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Doctor of Philosophy (PhD)




Steven Camicia


In this dissertation, I explore, through qualitative means, the perceptions of parents related to discourse (what is said and not said) within formalized and required processes of special education. These processes are federal requirements that parents of children with disabilities or suspected disabilities encounter as their children progress through the school system. The processes purportedly protect the rights of children with disabilities. The goal of the process is to help children with disabilities make academic gains by providing scaffolds that meet their individual needs.

During this process, parents of children with disabilities become empowered or disempowered by discourses focused on eligibility for special education services and Individualized Education Plans. These discourses may serve to privilege, empower, disempower, alienate and marginalize, or unite and value. I critically examine instances of this discourse to support and empower parents concerning instances of negatively framed discourse and to assist administrators, professionals, and teachers. My goal is to help these individuals understand how parents perceive the discourse within this framework. I aim to lessen instances of alienation, marginalization, and power inequities that parents repeatedly encounter through education.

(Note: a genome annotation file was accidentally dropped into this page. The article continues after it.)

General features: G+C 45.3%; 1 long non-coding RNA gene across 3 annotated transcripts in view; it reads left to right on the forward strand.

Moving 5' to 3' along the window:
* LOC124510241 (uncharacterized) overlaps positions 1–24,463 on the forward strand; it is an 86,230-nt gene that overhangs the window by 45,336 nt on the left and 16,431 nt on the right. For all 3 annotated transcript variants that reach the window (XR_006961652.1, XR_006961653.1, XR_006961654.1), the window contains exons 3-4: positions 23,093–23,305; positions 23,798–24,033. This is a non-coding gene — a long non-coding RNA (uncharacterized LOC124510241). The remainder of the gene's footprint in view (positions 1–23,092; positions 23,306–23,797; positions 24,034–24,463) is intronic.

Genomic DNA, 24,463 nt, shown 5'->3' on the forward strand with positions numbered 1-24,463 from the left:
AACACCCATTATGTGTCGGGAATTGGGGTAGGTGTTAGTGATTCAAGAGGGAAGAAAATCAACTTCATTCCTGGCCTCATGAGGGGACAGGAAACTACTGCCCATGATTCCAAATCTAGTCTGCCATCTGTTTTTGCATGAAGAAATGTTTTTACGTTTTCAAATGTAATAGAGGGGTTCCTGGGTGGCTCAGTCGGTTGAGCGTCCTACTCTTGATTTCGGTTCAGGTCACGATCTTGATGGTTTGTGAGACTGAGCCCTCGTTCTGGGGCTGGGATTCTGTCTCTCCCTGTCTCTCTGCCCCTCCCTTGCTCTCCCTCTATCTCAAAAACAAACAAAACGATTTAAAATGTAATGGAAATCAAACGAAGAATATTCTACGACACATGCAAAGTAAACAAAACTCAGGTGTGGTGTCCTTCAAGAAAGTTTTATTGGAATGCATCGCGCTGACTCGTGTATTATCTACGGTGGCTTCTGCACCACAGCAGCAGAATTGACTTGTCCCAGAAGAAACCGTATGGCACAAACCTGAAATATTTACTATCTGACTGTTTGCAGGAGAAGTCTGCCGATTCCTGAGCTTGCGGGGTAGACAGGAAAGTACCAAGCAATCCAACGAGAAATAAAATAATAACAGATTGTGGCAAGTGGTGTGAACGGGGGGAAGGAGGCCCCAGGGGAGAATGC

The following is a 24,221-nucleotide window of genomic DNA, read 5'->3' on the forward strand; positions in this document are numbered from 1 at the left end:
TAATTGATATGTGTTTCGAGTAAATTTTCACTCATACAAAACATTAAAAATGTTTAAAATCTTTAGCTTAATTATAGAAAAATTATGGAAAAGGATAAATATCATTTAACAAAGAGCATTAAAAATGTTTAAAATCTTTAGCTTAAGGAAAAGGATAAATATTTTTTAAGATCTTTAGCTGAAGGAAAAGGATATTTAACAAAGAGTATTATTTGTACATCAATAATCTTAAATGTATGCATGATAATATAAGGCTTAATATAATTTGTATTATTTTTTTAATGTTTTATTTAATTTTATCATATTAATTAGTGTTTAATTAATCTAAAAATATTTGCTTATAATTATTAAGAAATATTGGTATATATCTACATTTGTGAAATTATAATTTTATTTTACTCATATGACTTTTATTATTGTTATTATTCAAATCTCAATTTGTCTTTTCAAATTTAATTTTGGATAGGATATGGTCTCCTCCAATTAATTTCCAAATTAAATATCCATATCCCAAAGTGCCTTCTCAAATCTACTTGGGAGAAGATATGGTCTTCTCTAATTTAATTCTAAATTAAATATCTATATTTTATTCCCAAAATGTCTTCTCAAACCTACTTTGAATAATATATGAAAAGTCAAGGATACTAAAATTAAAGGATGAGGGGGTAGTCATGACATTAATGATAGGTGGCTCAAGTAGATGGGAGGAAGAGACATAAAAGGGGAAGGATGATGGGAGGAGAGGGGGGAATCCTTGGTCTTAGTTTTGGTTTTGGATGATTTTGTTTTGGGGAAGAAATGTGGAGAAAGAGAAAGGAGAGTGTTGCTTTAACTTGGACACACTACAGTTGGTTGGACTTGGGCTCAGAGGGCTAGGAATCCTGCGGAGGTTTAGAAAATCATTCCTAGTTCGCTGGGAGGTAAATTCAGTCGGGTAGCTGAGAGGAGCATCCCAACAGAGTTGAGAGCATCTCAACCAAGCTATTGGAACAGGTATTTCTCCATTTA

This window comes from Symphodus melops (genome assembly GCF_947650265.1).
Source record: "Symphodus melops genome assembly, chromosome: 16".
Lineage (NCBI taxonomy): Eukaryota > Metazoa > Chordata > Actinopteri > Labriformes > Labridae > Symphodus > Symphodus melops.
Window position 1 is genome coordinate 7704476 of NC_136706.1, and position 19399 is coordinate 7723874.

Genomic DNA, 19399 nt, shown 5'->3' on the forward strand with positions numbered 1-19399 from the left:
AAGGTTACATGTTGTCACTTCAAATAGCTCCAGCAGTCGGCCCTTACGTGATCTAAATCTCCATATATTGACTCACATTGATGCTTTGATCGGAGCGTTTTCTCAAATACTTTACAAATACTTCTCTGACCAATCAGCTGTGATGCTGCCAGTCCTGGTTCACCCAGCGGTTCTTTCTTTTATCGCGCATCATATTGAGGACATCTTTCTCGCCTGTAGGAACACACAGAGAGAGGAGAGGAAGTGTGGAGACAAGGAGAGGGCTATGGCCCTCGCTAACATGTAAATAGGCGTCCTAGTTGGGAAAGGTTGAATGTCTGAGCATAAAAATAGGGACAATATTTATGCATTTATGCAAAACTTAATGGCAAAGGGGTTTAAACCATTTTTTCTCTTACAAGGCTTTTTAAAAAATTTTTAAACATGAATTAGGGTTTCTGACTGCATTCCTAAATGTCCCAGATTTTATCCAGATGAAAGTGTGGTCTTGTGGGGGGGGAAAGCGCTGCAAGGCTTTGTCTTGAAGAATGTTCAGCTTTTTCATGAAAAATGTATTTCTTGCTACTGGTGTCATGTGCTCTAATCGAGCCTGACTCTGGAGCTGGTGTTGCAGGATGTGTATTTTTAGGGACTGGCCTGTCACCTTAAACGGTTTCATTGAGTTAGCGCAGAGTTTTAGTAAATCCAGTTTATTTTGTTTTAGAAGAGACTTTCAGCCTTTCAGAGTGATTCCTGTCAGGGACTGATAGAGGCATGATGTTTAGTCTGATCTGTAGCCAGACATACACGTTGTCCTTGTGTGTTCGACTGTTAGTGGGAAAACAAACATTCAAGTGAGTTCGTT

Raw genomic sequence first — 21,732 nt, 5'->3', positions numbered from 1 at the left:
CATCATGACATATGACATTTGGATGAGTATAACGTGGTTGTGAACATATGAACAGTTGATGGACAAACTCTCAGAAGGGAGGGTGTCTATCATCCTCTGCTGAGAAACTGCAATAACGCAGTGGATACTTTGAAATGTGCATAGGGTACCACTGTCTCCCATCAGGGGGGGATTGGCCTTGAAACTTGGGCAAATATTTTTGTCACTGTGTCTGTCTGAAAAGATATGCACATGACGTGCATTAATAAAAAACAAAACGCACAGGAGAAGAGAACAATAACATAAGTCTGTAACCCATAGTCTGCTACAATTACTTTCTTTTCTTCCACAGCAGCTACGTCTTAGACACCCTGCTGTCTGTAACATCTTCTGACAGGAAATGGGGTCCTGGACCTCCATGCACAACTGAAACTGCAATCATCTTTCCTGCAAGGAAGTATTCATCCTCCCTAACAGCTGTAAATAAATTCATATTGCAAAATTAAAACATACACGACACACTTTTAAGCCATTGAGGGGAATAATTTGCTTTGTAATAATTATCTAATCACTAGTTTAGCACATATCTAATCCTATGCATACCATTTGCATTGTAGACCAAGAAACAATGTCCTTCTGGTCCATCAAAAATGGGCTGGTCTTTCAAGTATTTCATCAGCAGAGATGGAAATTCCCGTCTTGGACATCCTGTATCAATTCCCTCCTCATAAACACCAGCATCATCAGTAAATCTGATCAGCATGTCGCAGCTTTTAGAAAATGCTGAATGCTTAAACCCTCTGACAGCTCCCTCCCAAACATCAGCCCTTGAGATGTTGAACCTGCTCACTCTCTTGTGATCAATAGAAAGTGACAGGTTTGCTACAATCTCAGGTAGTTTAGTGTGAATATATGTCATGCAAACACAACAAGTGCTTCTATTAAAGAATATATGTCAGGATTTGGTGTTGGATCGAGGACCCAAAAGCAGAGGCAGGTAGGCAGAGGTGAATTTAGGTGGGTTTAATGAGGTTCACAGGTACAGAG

This study involves 15 survey participants and 14 remaining case-study participants who have or have had children with disabilities go through the special education process from five separate school systems within the Western U.S. I utilize a survey covering perceptions and attitudes about formalized special education processes along with open-ended, semi-structured interviews for case-study analysis. Participants discussed inequities and inequalities such as a perceived lack of power and voice. They referred to lost dignity for themselves and their children with disabilities and high levels of frustration due to poor communication and follow-through. Participants perceived successful interactions from persistent effort, advocacy, and self-education on special education law, procedure, and the disabilities of their children. I provide participant summary perceptions and desires regarding the special education process. I present two models of special education discourse derived from grounded theory and discuss my results regarding models of disability, a school-equity-improvement model, an ethical framework, and I argue for a call to action to begin the groundwork for positive, lasting change.



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